Operating a Modern Mine in Modern Times
Mining in the today’s world is vastly different than in the “old days” of mining. Careful planning, execution and state-of-the-art techniques and technology are used not only to maximize mining potential, but to ensure the safety and well-being of employees, the environment and the communities around us.
Have you ever wondered what a modern gold mine looks like? Take a look…
Key Mine Operations Terms:
Interested in mine operations? The following are key terms that will help you understand mine operations and the information found below.
- Mine pits: We are excavating large open pits from which gold bearing ore (rock) is removed for processing. These pits will be opened and then backfilled in a sequence throughout the life of the mine.
- Overburden Storage Area: An area designated for the storage of overburden removed from the mine pit. Overburden is the term for the soil that lays over the ore body.
- Growth Medium Storage Area: The surface portion of the soil that may be reused as soil. This material is stored in large aboveground piles for later use in reclamation.
- Ore/Gold Processing Facility: The facility where ore is crushed, concentrated and from which gold is extracted to be smelted into doré bars (a semi-pure alloy of gold that is then refined further).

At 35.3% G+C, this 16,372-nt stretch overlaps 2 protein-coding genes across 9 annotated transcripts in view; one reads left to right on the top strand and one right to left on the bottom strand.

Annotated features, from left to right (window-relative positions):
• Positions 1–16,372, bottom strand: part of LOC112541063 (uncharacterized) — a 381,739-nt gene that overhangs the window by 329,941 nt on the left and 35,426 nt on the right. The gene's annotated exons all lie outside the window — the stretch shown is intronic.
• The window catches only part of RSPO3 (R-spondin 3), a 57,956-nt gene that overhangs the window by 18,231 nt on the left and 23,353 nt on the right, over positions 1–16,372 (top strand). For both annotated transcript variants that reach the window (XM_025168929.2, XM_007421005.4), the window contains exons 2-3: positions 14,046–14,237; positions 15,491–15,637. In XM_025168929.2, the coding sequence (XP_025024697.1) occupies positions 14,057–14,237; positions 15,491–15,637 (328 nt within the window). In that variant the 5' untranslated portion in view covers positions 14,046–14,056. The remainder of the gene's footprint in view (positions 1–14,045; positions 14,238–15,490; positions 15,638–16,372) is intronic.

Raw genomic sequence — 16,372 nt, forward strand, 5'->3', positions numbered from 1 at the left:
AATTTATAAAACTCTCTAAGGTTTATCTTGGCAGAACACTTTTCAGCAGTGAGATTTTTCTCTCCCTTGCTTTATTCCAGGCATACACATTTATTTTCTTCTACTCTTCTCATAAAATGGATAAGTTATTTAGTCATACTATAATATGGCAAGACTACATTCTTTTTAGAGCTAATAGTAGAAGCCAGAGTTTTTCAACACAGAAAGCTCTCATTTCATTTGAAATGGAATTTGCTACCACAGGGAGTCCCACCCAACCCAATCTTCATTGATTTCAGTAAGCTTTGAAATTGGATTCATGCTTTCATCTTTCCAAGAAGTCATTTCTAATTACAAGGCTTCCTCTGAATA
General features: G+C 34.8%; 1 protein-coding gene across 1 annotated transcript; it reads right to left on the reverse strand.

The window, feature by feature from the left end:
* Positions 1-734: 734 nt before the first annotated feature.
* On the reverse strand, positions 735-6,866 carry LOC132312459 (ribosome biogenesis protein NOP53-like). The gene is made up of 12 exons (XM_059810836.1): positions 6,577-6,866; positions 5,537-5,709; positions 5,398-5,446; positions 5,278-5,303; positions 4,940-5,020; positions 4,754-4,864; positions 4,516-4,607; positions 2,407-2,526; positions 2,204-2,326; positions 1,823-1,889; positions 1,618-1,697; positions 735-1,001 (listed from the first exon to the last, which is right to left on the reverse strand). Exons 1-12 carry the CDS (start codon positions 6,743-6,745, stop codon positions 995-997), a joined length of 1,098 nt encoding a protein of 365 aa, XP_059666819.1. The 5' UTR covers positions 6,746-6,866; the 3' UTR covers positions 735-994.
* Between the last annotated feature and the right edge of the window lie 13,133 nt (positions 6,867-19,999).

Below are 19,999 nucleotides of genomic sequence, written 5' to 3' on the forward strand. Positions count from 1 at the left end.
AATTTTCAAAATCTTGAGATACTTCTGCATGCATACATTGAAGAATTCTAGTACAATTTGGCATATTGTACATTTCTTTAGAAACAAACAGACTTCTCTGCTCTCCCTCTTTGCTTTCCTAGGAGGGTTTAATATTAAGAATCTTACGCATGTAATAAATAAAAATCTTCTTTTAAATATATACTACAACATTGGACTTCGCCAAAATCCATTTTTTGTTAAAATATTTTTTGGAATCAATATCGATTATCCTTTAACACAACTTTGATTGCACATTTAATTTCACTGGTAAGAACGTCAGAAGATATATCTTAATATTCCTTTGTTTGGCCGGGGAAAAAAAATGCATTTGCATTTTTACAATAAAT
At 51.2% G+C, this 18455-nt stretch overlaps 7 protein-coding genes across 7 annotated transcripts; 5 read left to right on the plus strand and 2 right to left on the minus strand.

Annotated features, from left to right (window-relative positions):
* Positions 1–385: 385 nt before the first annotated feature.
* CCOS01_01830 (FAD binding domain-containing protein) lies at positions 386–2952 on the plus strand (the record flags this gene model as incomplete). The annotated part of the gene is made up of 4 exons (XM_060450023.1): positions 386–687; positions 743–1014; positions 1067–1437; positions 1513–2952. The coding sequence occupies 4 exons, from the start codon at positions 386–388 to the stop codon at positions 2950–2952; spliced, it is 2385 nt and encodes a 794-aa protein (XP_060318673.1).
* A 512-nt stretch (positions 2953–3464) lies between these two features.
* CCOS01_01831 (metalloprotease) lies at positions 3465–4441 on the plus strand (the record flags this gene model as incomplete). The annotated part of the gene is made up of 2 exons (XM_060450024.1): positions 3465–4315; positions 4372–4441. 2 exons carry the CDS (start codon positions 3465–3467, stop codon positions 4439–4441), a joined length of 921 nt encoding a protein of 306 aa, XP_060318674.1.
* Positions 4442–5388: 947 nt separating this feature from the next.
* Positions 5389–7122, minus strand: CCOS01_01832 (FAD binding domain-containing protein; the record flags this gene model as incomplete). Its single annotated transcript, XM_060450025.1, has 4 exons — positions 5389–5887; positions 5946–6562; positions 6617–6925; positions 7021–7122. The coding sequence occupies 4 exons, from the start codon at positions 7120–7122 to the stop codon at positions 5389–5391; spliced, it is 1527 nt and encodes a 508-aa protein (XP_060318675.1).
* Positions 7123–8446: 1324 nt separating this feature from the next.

- The Tailings Storage Facility (TSF): A facility for long-term storage of tailings, the by-product of ore processing. The Tailings Storage Facility (TSF) will include an earth-filled berm enclosure to contain the tailings and is designed so that the liquids in the tailings slurry can drain out and be recovered for reuse.
- Borrow Areas: The areas from which material for construction of the Tailings Storage Facility embankment is excavated.
- Johnny’s PAG: A storage area that contains the type of naturally occurring rock material that can be potentially acid-generating (PAG). PAG material storage areas require stringent environmental controls to treat associated contact water.
- Water Treatment Plant: A self-contained facility that cleans waste water from mining facilities so that it can be re-used at the site or safely released into the environment. This water is treated to standards that are tighter than many drinking water standards.
- Water Storage Ponds: An impoundment for liquid wastes that will be biochemically treated.*
- Sediment Control Ponds: A water impoundment area made by constructing a dam or an embankment, or by excavating a pit or dugout.
Pit Activities…Getting to the Gold Ore Body
So how do we get to the gold? The gold that is left at Haile, after nearly 200 years of mining, is found in the ore body below the ground.
During this phase of our operations, we are using open pit mining, which is what it sounds like…we make open pits in the ground and haul the ore out to be processed and the gold removed.
Mine pits are being opened to various depths in a process that involves mechanically removing the softer overlying soil and blasting, loading, and hauling away the overlying rock to reach the gold ore. A series of pits will be opened, mined and reclaimed in sequence.